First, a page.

You’ve attended the Photography Workshop and you’re still in that travel glow. As you pack away your skivvies, travel slip-on shoes and good memories, now’s the perfect time to review your experience for others. Luckily, leaving thoughtful and helpful reviews for other photographers who might be considering the same workshop is easier than fitting your luggage into the overhead compartment.
Cover the basics.
It’s helpful to share the location, date and circumstances around the event. Did you attend an annual or ongoing workshop in its first year? Right on! Just make sure to mention this in your review.
#FirstYearFumbles: Everyone experiences growing pains and learns as they grow, so take that into consideration if you’ve had a bad experience at a first annual workshop or conference.
Be specific, but stay relevant.
TMZ knows: Everyone loves a good story, and it’s helpful to set up a scene set so others experience a frame of reference. Just make sure you’re using relevant information. Unless you’re Coco Chanel, mentioning about your outfit choice or accessories probably won’t matter.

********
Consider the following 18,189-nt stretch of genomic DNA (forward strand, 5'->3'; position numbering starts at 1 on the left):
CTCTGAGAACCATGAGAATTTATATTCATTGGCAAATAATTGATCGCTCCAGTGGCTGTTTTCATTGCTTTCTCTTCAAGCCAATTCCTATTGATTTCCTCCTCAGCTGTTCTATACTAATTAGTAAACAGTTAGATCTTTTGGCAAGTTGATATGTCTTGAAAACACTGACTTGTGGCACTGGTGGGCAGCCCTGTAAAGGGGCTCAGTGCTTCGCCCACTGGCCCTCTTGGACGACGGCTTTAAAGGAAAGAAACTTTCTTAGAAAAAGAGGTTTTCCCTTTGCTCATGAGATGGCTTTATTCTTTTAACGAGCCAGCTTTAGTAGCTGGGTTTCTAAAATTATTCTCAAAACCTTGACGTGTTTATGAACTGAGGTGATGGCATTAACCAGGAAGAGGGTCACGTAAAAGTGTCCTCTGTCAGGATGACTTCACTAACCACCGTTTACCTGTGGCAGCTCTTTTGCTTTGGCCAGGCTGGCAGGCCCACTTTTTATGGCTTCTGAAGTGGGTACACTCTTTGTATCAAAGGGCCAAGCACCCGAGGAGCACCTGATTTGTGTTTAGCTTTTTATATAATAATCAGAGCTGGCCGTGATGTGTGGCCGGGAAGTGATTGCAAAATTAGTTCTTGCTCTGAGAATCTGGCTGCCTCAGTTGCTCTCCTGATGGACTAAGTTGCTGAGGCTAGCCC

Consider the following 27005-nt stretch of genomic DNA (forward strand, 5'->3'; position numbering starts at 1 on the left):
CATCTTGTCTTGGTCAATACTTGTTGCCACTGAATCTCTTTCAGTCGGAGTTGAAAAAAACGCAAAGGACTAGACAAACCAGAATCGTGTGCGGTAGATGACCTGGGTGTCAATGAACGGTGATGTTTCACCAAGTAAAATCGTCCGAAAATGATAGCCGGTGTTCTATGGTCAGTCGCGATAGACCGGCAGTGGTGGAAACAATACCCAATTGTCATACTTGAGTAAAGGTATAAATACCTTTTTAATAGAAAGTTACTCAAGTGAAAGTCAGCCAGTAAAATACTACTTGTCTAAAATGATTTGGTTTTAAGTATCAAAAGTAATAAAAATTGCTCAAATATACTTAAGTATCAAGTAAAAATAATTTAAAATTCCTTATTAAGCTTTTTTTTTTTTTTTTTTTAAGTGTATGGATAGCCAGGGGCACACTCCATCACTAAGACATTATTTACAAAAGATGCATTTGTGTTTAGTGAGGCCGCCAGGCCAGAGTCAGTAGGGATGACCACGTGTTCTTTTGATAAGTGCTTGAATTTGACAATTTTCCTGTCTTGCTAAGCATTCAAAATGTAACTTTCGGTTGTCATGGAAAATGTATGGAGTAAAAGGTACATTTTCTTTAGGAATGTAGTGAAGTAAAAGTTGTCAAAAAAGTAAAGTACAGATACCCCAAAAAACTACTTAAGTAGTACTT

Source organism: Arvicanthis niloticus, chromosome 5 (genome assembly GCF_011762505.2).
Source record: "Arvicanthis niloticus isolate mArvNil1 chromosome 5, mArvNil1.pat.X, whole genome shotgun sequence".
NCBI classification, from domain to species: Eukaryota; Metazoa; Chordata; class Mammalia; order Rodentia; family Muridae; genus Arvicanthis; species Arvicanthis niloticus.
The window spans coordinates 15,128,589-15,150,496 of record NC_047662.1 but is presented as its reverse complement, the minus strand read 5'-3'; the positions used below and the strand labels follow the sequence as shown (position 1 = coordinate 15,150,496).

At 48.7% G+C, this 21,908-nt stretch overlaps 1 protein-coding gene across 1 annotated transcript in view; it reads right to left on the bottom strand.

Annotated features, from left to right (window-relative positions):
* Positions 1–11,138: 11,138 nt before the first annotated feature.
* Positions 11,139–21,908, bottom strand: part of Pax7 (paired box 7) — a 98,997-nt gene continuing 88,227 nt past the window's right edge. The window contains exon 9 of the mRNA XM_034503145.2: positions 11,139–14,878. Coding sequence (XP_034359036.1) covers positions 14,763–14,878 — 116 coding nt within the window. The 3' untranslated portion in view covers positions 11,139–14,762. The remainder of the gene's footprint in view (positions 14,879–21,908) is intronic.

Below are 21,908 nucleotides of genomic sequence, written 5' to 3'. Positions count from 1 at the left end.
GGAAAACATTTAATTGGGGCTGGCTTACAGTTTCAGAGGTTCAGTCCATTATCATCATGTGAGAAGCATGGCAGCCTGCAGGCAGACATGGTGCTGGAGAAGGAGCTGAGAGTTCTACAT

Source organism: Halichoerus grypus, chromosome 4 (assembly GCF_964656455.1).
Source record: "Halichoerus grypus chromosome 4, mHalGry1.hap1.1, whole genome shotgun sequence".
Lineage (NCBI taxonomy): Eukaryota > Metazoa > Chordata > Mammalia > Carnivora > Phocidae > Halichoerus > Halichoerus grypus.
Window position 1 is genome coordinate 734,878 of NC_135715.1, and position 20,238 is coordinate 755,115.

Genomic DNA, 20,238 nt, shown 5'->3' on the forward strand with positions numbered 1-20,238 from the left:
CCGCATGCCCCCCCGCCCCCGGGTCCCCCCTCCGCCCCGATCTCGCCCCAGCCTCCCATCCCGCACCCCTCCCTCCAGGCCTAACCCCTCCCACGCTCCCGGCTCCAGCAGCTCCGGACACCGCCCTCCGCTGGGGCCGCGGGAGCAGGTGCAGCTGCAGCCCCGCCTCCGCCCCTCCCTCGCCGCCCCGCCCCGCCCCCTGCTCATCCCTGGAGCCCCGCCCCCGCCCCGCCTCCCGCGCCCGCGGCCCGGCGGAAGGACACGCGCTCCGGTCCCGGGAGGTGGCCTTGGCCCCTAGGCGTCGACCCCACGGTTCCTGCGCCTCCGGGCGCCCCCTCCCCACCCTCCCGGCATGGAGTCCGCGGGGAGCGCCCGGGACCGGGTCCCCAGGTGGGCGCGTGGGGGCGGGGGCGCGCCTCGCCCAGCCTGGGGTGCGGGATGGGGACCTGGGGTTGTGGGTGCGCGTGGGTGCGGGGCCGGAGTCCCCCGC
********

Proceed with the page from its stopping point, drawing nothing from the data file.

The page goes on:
#ThenAgain: Of course, if you’re talking model’s clothing choices for a shoot, that’s different…especially if you’re seeing white polos paired with clam digger pants on the beach a la Miami Vice.
Include the “why”.
The most helpful reviews include not only whether you liked or disliked a workshop, but why you felt that way. By discussing why you liked or disliked a workshop (or a portion of it), you’ll be providing useful information to your peers. Did you leave the workshop with a new understanding of how to run your business? Great! Explain what specifically resonated with you and why.
A good review doesn’t have to be positive.
It’s true; a good review is an honest, helpful review. Maybe you had a truly painful ‘blind date’ bad experience at a conference or a workshop, and now you feel inclined to share your experience with other potential attendees. Make sure you take some time to fully assess your experience, think about the potential issues from both points of view, and draft a thoughtful review.
Keep it objective.
No, you don’t have to go all Spocky-Vulcan about your time at the workshop, but let’s keep it real here. Readers want the main talking points of the event shared in a way they can relate to. That means subjective reviews singing the praises of your bestie running the program (or flaming the competition) is typically more obvious (and tacky) to readers than some might think. And who wants their character questioned by being called a shill or a jealous hater? We see that enough on Amazon.
Attending workshops and leaving reviews are great opportunities to network with peers in the industry. They not only to show your enthusiasm for the community, but they also establish your reputation in it more than ever.